Trouble Point #1 is a below-average book that should be more. It is kneecapped for the same reason as it's predecessor (despite having no obvious connection to it in-story). In both issues, the unique premise should make the issue stand out, but instead it seems average. Story choices and dialogue make the issue hard to follow and not worthwhile, and the artistic choices could easily be improved.
A group of people with fighting prowess travel to the Mexican border city of Cuidad Juarez, noted as the most murderous place on Earth. The group are about to find that out, but have to deal a shot to the head first.
The Mexican border city of Cuidad Juarez is the most unique and greatest potential Trouble Point #1 presents. All the information it gives about the border city is true, making it an interesting play between the fantasy of the world of lost souls and the realism of Cuidad Juarez. However, the story quickly becomes too confusing to understand. The explanations are drawn-out and only manage to bring the individual events (not their connections to each other) into focus for readers. These connections may be surprises for the next issue, but the events themselves seem so loosely connected that a tidbit should have been thrown to the reader to have everything make at least a little more sense.
The opening quickly switches between the world of lost souls and the real world, with a man trying to contact the spirits, who have finally started talking to him. Then his sister, a vampire with a great design, walks in scolding him for his carelessness. This scene was the one that made the most sense in the issue and made the opening feel solid. It set a couple of rules for the spiritual world without outright stating them. But then there is a nonexistent transition to a couple of other characters which is confusing. The dialogue and narration are interwoven with confusing imagery and plot points. Then there is another nonexistent and jumpy transition. Rinse and repeat until we get to the end of the issue. The transitions could have easily been bettered with the name of the new setting on the corner of the page, and with the avoidance of flipping back and forth between two pages. The one flaw of the opening was that the narrative kept switching between the world of lost souls and the real world. This made it confusing to follow what was happening. The parts should have been better divided by setting or character with better transitions that don't feel like jump cuts in a movie.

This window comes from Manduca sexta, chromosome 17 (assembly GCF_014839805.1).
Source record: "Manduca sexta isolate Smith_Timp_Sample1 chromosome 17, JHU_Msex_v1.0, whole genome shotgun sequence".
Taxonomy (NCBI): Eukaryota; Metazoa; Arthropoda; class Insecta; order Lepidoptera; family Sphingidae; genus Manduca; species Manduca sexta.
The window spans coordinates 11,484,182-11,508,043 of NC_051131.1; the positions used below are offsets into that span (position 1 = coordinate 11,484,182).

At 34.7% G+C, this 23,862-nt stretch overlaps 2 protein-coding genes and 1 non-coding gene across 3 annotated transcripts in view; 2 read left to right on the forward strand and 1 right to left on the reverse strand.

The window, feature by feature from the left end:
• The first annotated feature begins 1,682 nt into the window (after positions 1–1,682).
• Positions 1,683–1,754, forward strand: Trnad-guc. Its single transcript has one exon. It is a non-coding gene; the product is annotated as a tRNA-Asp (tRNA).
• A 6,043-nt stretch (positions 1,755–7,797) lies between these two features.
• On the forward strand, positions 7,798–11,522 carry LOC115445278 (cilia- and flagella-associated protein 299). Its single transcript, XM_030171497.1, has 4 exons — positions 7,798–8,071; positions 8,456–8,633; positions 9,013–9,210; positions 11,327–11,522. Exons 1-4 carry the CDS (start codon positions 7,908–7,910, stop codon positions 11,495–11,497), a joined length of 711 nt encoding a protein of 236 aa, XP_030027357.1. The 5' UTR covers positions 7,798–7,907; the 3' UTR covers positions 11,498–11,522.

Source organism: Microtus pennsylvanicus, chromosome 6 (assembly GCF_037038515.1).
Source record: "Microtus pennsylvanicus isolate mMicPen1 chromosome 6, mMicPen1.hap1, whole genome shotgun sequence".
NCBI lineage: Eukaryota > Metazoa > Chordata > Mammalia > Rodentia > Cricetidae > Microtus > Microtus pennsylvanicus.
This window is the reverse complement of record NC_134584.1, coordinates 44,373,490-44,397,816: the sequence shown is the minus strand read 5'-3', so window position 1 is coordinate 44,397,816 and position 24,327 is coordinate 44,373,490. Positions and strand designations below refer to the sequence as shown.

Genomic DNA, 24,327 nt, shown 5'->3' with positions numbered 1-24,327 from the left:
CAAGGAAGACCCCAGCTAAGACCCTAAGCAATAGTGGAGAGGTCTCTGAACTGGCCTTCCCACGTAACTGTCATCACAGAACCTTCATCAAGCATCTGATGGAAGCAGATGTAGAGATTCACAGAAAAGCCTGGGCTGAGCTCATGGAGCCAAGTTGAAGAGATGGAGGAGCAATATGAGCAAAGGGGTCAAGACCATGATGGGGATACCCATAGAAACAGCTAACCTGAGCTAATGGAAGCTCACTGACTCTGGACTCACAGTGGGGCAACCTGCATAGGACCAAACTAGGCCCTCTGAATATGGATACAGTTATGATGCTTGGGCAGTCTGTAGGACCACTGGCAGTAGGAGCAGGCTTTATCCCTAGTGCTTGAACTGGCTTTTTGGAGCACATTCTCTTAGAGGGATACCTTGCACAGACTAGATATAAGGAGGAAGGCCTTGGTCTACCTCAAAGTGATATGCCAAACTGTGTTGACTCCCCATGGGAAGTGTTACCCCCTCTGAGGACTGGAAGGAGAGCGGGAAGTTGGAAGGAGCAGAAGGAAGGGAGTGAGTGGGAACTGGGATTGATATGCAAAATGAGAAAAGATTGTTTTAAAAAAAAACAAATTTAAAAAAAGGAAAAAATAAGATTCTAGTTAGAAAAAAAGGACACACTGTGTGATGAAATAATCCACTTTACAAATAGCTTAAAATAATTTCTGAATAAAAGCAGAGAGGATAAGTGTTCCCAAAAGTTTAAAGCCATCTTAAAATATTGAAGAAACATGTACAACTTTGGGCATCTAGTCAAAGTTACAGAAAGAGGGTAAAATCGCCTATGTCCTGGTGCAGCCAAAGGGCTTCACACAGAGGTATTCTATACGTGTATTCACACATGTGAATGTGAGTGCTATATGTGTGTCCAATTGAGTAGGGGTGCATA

Making the artwork black-and-white was a great visual improvement – but only for the land of lost souls. The world of lost souls feels appropriately grim with the color scheme (or lack thereof). The overshadowing also gives the landscape a dreamscape feel. When we're transferred out of this scene, however, the lack of color and artwork become a hindrance. Because it's in black-and-white, this issue was always overusing the shading technique, making it hard to see what was going on at times and making the artwork much harder to look at in general. The overuse of shading was effective only in the world of lost souls. An easy way to remedy this would be to keep the world of lost souls in black-and-white while putting the "real" world in color. It would have been a much more effective tactic.
Already there are problems following the story, but now that is compounded with confusing artwork. This is the artwork's worst flaw. During action scenes, so much is going on and the transitions between panels are so jumpy that it is hard to tell what is going on in a fight scene. Readers will get a headache from trying to figure everything out.
As it stands, the real world is over shaded and hard to look at despite the benefits of usually well-drawn figures with great facial expressions. But even with great facial features and well-drawn bodies, a lot of the male characters look similar and are hard to tell apart in the mass of black-and-white. It does not help that there are so many characters, who are all clearly lacking a back-story, and whose names I could not even care enough to learn.
Trouble Point has potential because of the premise brimming under the surface. But with a lack of characters to care about, artistic malfunctions, and confusing transitions and story points, this issue has more trouble than point.
An all-around nerdette, I’m a comic book connoisseur, horror aficionado, video game addict, anime enthusiast and an aspiring novelist/comic book writer. I am the head of the comic book department and the editor-in-chief of Entertainment Fuse. I also write and edit articles for Comic Frontline. I am also an intern at Action Lab Entertainment, a comic book publisher at which I edit comic book scripts, help work on images in solicitations and help with other comic book related project. My own personal website is comicmaven.com.